Cold Dog Soup follows Dublin Blues in its poignant observations of life, love, death, and all the states in between. Clark's voice may be a little worn, but his songwriting skills are sharper than ever here. He uses a group of musicians that revolve around longtime collaborators Verlon Thompson and Darrell Scott and the backing vocals of Emmylou Harris. Clark has become comfortable with co-writing in recent years and Cold Dog Soup's no exception. Three of the cuts were penned with Verlon Thompson, a pair with Jon Randall Stewart, and one with Shawn Camp, who is also part of his band. In addition, there are two new Clark songs and a trio of covers that are awesome and very different interpretations of the originals. There's Steve Earle's "Fort Worth Blues," written as an elegy for their late friend, songwriter Townes Van Zandt; there's a gorgeous read of Richard Dobson's "Forever, for Always, for Certain"; and the album closes with the old-time folk song "Be Gone Forever," written by Anna McGarrigle and Keith Sykes. Performed as a duet, it is one of the most traditional pieces of music Clark has ever recorded. The tragedy "Water Under the Bridge" feels a lot like the folk-blues of Bob Dylan's "Ballad of Hollis Brown," and in its own way is just as harrowing, with the mandolin fills floating around the guitar lines. "Bunkhouse Blues" is a cowboy blues complete with yodels that gets to the high and lonesome better than most bluegrass. "Men Will Be Boys" is a good-time anthem that could have been written and recorded during the Austin era with Jerry Jeff Walker and the rest. Ultimately, Cold Dog Soup is another fine Guy Clark album. He's been on a roll for nearly three decades and shows no sign of resting on his considerable laurels.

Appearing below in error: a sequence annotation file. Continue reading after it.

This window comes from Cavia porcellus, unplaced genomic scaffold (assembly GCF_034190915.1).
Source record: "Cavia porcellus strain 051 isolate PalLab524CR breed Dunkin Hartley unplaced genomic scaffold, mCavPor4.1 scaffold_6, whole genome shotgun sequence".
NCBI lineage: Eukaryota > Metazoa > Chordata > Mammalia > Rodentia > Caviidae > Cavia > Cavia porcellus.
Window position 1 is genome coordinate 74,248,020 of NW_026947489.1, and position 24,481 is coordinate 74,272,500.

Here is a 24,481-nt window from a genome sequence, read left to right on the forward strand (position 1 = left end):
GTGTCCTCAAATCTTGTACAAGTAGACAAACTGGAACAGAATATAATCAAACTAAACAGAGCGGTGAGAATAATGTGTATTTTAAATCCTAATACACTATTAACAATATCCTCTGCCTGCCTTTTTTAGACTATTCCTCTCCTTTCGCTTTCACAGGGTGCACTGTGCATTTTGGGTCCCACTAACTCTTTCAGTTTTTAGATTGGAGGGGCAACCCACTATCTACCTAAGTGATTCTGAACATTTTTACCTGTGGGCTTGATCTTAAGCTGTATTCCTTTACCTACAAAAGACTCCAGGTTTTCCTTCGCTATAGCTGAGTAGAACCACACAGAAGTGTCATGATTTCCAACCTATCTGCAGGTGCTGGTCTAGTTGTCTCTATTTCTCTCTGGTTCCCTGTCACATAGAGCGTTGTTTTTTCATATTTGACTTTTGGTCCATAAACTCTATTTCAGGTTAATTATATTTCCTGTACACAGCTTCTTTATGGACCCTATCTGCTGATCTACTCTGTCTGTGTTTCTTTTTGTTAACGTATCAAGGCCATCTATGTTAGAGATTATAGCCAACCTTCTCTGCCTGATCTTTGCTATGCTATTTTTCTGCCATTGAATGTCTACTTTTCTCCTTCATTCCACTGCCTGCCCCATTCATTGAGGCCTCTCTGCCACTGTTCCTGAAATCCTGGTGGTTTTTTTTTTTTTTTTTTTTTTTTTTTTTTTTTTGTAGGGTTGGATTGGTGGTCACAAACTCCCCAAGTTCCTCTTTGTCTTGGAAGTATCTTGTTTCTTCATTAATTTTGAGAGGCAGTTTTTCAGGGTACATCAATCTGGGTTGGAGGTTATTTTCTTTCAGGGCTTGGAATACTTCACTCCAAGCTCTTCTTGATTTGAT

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AllMusic Review by Thom Jurek